Business Corner

The Gap Between... Customer-Ready (Mature Market vs. Embryonic/Growth Market)

By Phil Phillips, PhD, Contributing Editor | September 11, 2013

Machinery equipment wholesalers, machine shops, architectural and structural metals manufacturing and industrial machinery manufacturing are among the top ten fastest growing industries.

With manufacturing having played a pivotal role in the economic recovery, it’s no surprise that several manufacturing industries are among the strongest growing over the last 12 months, based on current estimates.

Machinery equipment wholesalers (NAICS 4238), machine shops (NAICS 3327), architectural and structural metals manufacturing (NAICS 3323) and industrial machinery manufacturing (NAICS 3332) are among the top ten fastest growers.
“It’s possible that those are tied together as businesses have started to use some of their cash to invest in needed equipment and upgrades,” said Sageworks analyst Brad Schaefer. “All of those took really big hits in 2009 because companies weren’t investing in a lot of equipment.”

Other industries showing up in the top ten fastest-growing industries over the last 12 months are related to petroleum and other forms of energy. Schaefer noted that the oil boom in the Northwest Plains, increased shallow water drilling in the Gulf of Mexico and other operations are providing new opportunities for companies to expand their drilling operations.
Support activities for mining (NAICS code 2131), which includes drilling and making geological observations at prospective mineral, oil and gas sites, grew about 32 percent over the last 12 months. Meanwhile, the high price of oil this year has contributed to 27 percent growth among wholesalers of petroleum and petroleum products (NAICS 4247) and 18 percent growth among gasoline stations (NAICS 4471).

Of course, just because an industry has been growing strong for the past 12 months, there’s no guarantee that growth will necessarily continue, Schaefer noted. But looking at some of the drivers of recent growth may yield clues on potential future growth.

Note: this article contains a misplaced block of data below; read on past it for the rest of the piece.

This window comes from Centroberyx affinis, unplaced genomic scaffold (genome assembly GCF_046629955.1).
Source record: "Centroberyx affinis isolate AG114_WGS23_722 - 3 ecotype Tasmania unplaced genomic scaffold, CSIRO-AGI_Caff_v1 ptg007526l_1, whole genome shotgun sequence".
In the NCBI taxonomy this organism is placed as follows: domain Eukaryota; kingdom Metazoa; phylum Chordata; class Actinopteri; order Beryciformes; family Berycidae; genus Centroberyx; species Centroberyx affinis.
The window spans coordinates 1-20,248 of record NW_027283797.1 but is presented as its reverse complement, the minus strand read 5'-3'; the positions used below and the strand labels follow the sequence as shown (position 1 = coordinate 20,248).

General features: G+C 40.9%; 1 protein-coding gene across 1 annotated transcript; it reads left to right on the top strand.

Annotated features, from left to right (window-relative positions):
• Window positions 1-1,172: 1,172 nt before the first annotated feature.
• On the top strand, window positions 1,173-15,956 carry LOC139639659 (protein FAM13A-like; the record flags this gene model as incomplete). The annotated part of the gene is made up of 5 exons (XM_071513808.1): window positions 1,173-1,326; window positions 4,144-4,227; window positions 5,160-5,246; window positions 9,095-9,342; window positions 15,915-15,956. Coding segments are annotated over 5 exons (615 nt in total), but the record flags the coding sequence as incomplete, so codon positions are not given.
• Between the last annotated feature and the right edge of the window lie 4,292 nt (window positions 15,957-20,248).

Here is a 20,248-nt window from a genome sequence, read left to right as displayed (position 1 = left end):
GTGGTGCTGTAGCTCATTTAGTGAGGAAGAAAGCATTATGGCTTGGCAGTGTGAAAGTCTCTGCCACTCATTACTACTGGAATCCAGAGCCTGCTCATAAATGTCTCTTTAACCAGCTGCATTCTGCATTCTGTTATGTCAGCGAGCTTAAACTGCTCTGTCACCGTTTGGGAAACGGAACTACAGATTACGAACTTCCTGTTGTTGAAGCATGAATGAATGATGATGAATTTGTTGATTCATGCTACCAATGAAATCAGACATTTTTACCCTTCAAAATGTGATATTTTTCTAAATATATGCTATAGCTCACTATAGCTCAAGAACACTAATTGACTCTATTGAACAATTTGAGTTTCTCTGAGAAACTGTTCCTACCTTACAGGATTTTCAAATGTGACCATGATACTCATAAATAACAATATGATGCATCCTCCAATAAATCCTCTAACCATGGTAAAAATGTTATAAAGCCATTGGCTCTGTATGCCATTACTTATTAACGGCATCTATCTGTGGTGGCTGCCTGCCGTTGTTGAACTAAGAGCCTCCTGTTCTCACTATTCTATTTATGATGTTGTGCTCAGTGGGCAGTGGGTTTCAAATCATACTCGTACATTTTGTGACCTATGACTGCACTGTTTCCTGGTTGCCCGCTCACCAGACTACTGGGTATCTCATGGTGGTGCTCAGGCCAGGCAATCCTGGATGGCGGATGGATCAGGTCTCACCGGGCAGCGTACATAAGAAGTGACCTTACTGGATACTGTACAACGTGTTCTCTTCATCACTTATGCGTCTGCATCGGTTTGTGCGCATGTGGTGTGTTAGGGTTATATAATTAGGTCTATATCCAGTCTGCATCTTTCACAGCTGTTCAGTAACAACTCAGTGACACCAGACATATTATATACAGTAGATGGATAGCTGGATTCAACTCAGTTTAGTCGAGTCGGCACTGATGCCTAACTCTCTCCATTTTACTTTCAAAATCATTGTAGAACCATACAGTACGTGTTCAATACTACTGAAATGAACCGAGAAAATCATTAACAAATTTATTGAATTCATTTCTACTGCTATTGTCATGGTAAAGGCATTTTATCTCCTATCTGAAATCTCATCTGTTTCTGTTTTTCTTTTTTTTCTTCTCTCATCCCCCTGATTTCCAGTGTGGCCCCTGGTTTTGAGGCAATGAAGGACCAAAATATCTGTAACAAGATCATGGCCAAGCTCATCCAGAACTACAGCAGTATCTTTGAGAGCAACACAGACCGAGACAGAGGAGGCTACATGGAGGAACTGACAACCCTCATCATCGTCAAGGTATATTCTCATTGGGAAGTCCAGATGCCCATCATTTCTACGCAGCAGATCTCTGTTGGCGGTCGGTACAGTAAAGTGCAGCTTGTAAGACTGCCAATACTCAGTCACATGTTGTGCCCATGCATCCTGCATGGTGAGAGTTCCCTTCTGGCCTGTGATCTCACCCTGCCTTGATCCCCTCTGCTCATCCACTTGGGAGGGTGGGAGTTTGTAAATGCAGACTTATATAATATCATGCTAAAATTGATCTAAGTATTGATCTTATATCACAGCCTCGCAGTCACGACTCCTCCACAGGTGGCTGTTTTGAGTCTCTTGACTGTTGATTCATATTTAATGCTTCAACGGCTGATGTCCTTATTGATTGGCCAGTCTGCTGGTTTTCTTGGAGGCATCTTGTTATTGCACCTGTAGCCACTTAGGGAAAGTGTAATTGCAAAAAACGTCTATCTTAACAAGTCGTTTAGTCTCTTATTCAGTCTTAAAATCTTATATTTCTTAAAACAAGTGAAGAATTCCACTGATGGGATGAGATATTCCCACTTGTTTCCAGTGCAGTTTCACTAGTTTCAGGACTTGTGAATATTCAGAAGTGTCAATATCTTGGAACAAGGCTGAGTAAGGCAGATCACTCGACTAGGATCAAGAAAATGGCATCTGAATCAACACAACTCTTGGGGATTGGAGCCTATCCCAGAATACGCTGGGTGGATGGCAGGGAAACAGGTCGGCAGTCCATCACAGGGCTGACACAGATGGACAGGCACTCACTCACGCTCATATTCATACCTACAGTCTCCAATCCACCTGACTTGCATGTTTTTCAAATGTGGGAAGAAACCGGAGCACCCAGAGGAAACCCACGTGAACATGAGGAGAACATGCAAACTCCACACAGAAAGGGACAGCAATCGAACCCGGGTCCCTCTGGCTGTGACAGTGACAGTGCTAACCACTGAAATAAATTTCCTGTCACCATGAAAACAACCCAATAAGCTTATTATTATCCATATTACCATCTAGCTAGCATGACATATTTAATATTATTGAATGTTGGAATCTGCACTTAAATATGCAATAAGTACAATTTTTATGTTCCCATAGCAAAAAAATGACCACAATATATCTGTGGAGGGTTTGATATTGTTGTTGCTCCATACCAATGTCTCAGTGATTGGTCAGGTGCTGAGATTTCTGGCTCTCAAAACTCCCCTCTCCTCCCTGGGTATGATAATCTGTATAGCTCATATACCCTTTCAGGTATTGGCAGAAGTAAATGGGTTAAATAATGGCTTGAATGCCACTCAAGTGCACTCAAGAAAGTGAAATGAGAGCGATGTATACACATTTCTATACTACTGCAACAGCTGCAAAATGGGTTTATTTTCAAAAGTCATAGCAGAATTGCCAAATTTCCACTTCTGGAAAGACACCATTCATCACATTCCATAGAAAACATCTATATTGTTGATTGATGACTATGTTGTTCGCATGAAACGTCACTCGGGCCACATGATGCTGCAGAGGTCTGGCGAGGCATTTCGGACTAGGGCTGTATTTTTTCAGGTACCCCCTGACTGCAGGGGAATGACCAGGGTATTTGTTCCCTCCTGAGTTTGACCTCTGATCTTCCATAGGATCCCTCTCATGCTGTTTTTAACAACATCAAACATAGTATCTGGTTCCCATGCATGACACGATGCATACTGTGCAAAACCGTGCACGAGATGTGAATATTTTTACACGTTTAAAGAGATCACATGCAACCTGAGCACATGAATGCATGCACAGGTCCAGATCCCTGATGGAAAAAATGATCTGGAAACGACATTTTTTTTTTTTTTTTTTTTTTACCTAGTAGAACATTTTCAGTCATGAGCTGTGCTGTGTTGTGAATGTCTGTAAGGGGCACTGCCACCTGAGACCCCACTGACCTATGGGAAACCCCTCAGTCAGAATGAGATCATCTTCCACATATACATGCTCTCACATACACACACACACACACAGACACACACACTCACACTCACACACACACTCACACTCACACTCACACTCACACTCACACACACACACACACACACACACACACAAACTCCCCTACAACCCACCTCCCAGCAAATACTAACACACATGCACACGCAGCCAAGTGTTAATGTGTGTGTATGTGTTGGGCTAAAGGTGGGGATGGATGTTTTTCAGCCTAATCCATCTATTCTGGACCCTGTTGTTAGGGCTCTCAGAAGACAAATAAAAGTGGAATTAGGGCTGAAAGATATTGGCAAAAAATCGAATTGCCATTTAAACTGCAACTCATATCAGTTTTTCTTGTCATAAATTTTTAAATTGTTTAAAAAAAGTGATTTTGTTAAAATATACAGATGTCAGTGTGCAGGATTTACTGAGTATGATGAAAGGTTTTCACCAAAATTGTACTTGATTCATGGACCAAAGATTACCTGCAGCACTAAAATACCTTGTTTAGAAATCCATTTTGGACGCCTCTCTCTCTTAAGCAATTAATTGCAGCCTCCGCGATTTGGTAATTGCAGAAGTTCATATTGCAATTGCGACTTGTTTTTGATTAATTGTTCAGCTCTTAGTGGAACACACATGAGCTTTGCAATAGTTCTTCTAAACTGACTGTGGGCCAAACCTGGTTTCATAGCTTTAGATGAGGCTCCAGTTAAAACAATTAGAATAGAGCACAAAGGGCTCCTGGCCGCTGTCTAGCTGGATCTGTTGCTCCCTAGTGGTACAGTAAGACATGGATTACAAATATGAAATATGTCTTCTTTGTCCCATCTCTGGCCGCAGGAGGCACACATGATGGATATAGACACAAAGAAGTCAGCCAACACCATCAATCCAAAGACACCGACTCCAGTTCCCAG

Schaefer noted that increasing reliance of U.S. companies on computers could have contributed to the nearly 18 percent growth experienced by computer systems design and related services (NAICS 5415) over the last 12 months. This industry has also had steady growth in previous years.

“It’s been steady since 2010,” Schaefer said. “Even in 2009, when almost all industries had sales declines, computer systems design grew about 4 percent, which usually signifies a stable industry.”
Five out of the 11 privately held industries depicted range in 12-month growths of between 21 percent and 32 percent are industries that naturally spin off a high demand for coatings and paints.

1. Mining 32%
2. Petrochemicals 27%
3. Industrial Machinery 25%
4. Architectural & Structural 23%
5. Metal Working Machinery 21%

Since this exceptional growth in volume of these units took place and, provided no catastrophic economic winds blow through the global economy, these industries are the “sweet spots” for ancillary growth going forward and, will drive up the need for coatings and paints in the process.

These industries, while technically may be considered “old” and customer-ready, they are not mature while on the other end of the life-cycle spectrum, and simply because they are growing at exceptional rates (steep growth curve), their respective coatings and paints needs are certainly not embryonic.
Among the several other spaces, these are just another very attractive set of market spaces within which to play. CW

Reference: In 2013, check out these fast-growing industries, Sageworks